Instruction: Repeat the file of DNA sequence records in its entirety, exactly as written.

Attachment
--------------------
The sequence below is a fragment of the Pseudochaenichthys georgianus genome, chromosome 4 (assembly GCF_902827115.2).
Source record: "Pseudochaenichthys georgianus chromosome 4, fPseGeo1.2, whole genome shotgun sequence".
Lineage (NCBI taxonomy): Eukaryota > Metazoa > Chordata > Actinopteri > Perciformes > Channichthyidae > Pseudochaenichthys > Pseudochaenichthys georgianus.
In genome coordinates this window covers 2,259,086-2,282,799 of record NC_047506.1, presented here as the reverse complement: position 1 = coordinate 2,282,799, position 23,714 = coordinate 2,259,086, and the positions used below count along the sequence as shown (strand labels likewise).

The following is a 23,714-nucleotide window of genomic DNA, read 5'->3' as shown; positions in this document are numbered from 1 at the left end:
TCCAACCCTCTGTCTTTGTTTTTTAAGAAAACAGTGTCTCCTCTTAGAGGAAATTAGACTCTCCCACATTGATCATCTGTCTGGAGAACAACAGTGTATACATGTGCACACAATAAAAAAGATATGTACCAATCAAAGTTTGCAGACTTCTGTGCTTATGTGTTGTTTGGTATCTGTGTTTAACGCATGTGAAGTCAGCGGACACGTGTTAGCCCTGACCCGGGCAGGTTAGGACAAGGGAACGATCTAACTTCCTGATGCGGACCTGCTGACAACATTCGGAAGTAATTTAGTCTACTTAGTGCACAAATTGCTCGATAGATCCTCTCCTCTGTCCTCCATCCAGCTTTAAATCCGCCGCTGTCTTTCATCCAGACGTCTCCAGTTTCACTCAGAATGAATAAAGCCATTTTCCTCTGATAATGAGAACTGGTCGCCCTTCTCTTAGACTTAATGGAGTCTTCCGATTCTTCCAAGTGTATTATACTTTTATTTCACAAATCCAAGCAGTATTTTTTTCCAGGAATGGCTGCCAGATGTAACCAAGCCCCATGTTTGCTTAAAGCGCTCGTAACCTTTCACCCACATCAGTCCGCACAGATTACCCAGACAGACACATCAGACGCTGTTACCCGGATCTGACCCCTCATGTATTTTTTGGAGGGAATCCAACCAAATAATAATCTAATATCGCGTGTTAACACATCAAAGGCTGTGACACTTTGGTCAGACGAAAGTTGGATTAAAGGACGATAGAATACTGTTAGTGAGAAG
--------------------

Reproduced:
The sequence below is a fragment of the Pseudochaenichthys georgianus genome, chromosome 4 (assembly GCF_902827115.2).
Source record: "Pseudochaenichthys georgianus chromosome 4, fPseGeo1.2, whole genome shotgun sequence".
Lineage (NCBI taxonomy): Eukaryota > Metazoa > Chordata > Actinopteri > Perciformes > Channichthyidae > Pseudochaenichthys > Pseudochaenichthys georgianus.
In genome coordinates this window covers 2,259,086-2,282,799 of record NC_047506.1, presented here as the reverse complement: position 1 = coordinate 2,282,799, position 23,714 = coordinate 2,259,086, and the positions used below count along the sequence as shown (strand labels likewise).

The following is a 23,714-nucleotide window of genomic DNA, read 5'->3' as shown; positions in this document are numbered from 1 at the left end:
TCCAACCCTCTGTCTTTGTTTTTTAAGAAAACAGTGTCTCCTCTTAGAGGAAATTAGACTCTCCCACATTGATCATCTGTCTGGAGAACAACAGTGTATACATGTGCACACAATAAAAAAGATATGTACCAATCAAAGTTTGCAGACTTCTGTGCTTATGTGTTGTTTGGTATCTGTGTTTAACGCATGTGAAGTCAGCGGACACGTGTTAGCCCTGACCCGGGCAGGTTAGGACAAGGGAACGATCTAACTTCCTGATGCGGACCTGCTGACAACATTCGGAAGTAATTTAGTCTACTTAGTGCACAAATTGCTCGATAGATCCTCTCCTCTGTCCTCCATCCAGCTTTAAATCCGCCGCTGTCTTTCATCCAGACGTCTCCAGTTTCACTCAGAATGAATAAAGCCATTTTCCTCTGATAATGAGAACTGGTCGCCCTTCTCTTAGACTTAATGGAGTCTTCCGATTCTTCCAAGTGTATTATACTTTTATTTCACAAATCCAAGCAGTATTTTTTTCCAGGAATGGCTGCCAGATGTAACCAAGCCCCATGTTTGCTTAAAGCGCTCGTAACCTTTCACCCACATCAGTCCGCACAGATTACCCAGACAGACACATCAGACGCTGTTACCCGGATCTGACCCCTCATGTATTTTTTGGAGGGAATCCAACCAAATAATAATCTAATATCGCGTGTTAACACATCAAAGGCTGTGACACTTTGGTCAGACGAAAGTTGGATTAAAGGACGATAGAATACTGTTAGTGAGAAG